Monday, April 21, 2008

NATO's PR problems

From our top soldier, soon to retire, in Brussels (he sees other problems too):
Has NATO been winning the war for Afghan hearts and minds? Does it have enough combat troops in South Asia to vanquish the Taliban? Will the tribulations there cause the alliance to shatter?

There is no mistaking how General Rick Hillier's much less flamboyant predecessor as Canada's chief of defence, General Ray Henault, feels about all of this.

"I see this very much as how much we have accomplished in Afghanistan, rather than how little," said the soft-spoken franco-Manitoban air force pilot, who, after 40 years in uniform, is to retire to Winnipeg when his term as chairman of NATO's military committee ends in two months...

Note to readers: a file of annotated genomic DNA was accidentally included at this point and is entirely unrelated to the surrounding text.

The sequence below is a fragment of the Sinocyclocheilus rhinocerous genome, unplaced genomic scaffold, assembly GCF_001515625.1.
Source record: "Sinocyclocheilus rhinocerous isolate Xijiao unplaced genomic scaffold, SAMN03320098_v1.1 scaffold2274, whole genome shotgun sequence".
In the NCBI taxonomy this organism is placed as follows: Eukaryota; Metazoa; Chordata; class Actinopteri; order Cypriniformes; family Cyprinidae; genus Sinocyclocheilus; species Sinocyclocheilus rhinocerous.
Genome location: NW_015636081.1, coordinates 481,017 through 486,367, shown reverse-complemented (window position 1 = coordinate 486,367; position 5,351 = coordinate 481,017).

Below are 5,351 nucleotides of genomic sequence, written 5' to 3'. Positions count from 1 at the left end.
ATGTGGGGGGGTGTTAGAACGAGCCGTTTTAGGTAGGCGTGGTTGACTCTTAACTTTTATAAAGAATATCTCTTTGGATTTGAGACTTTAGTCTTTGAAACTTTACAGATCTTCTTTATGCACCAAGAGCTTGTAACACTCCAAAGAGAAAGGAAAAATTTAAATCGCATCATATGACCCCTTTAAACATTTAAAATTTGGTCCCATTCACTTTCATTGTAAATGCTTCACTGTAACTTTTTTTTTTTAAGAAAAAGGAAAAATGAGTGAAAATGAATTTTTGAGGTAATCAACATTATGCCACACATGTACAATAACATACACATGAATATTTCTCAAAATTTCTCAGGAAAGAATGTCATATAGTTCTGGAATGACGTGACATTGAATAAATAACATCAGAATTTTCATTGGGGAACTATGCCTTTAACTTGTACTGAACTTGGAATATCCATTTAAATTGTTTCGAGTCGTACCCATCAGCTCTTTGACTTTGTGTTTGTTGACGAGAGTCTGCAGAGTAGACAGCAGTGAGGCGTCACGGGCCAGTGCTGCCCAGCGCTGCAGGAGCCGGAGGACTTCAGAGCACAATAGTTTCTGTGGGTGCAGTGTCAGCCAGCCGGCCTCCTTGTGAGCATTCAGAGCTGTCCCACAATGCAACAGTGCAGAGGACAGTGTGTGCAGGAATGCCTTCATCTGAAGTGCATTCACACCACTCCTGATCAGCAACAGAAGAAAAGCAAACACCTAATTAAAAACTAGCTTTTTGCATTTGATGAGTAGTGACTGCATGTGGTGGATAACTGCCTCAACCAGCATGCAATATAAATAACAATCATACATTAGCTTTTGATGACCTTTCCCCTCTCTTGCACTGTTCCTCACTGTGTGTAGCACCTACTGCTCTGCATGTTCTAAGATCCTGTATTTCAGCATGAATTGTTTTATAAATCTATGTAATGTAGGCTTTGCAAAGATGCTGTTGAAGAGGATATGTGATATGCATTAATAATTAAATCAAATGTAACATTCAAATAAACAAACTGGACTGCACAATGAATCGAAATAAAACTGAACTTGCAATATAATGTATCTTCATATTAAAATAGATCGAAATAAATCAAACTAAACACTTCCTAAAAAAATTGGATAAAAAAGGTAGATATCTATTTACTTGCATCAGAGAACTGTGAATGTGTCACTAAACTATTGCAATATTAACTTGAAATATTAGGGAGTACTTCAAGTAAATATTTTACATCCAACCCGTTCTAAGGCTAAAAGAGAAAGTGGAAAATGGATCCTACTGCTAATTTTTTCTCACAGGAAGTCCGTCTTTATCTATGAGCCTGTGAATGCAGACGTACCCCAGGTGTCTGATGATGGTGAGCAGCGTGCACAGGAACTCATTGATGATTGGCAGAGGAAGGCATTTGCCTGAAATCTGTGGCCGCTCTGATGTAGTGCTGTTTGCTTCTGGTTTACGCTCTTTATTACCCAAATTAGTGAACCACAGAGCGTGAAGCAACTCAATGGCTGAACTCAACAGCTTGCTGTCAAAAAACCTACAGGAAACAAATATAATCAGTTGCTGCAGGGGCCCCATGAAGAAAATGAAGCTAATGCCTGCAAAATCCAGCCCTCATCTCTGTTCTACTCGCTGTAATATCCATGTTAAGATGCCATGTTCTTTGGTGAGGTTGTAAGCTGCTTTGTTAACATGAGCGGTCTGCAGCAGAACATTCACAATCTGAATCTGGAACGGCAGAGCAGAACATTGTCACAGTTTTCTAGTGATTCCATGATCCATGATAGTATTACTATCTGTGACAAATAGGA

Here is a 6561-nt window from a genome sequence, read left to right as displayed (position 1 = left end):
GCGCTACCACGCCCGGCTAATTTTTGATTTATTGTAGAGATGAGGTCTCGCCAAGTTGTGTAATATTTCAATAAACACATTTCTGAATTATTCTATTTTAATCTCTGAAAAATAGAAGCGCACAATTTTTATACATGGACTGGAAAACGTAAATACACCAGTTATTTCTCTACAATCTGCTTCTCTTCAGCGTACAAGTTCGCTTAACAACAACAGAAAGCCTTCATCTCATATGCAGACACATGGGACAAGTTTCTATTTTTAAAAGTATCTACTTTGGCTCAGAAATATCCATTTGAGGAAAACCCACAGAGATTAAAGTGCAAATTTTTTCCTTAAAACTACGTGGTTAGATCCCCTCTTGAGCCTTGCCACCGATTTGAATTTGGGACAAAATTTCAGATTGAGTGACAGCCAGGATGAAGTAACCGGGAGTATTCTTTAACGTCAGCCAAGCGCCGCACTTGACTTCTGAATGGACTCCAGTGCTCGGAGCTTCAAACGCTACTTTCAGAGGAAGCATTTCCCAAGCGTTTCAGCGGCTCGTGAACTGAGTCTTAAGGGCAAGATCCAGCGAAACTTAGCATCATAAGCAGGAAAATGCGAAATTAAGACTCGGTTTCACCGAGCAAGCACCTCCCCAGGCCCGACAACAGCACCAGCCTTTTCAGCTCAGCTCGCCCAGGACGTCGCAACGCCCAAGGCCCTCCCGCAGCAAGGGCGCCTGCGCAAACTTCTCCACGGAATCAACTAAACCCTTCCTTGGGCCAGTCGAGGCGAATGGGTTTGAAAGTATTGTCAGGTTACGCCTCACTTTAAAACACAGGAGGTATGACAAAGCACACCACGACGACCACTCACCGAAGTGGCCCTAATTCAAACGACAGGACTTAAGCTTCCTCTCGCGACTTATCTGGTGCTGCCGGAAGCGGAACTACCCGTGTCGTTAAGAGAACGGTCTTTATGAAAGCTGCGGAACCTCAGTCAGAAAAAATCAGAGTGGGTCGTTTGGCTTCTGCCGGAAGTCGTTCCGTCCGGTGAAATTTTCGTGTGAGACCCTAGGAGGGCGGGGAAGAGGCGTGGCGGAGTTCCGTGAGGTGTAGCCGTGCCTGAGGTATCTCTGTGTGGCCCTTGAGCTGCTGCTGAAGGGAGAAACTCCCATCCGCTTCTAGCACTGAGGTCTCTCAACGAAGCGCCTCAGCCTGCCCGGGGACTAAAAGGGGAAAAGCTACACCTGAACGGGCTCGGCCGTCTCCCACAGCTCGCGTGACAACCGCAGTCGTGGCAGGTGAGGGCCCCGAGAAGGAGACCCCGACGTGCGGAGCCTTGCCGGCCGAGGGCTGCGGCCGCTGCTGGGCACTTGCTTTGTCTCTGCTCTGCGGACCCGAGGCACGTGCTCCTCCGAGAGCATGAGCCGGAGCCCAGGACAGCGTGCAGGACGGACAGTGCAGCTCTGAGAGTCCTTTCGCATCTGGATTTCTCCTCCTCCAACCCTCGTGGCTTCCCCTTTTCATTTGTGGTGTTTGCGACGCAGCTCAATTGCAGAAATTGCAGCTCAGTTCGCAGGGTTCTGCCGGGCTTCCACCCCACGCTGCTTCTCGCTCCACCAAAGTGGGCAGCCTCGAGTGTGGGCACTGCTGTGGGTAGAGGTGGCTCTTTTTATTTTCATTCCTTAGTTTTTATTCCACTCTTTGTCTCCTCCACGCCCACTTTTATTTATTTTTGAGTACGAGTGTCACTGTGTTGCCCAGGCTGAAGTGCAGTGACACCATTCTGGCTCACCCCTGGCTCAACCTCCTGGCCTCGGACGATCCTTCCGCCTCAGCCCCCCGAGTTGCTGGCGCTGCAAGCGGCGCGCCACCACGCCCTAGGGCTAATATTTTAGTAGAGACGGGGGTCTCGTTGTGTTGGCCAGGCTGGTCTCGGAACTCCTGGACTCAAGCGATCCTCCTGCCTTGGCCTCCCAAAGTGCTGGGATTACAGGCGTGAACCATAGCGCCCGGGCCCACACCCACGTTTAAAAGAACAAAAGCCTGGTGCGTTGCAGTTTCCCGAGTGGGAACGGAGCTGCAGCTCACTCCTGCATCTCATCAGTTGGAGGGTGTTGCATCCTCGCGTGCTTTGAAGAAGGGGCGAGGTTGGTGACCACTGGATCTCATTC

...Gen. Henault, who is the first Canadian in decades to hold a top position at NATO headquarters in Belgium, conceded that the alliance's Afghan exit strategy had been slowed down because there were not yet nearly enough military mentoring teams to train the national army and police. Gen. Henault also expressed frustration at those NATO countries who had hamstrung commanders in Afghanistan by invoking national caveats that made it impossible for their forces to participate in combat operations.

Henault was also strongly of the opinion that the alliance had not done a good job of communicating what was happening in Afghanistan to the Europeans and North Americans who footed the bills and provided the foot soldiers...

A partial explanation might be found in the fact that only six of NATO's 26 member nations (Canada is one of them) have military public affairs professionals [and ours are pretty constrained]. Another complication has been that while there was general agreement about the urgent need to establish a more effective public affairs strategy, ideas varied greatly about how to do this...


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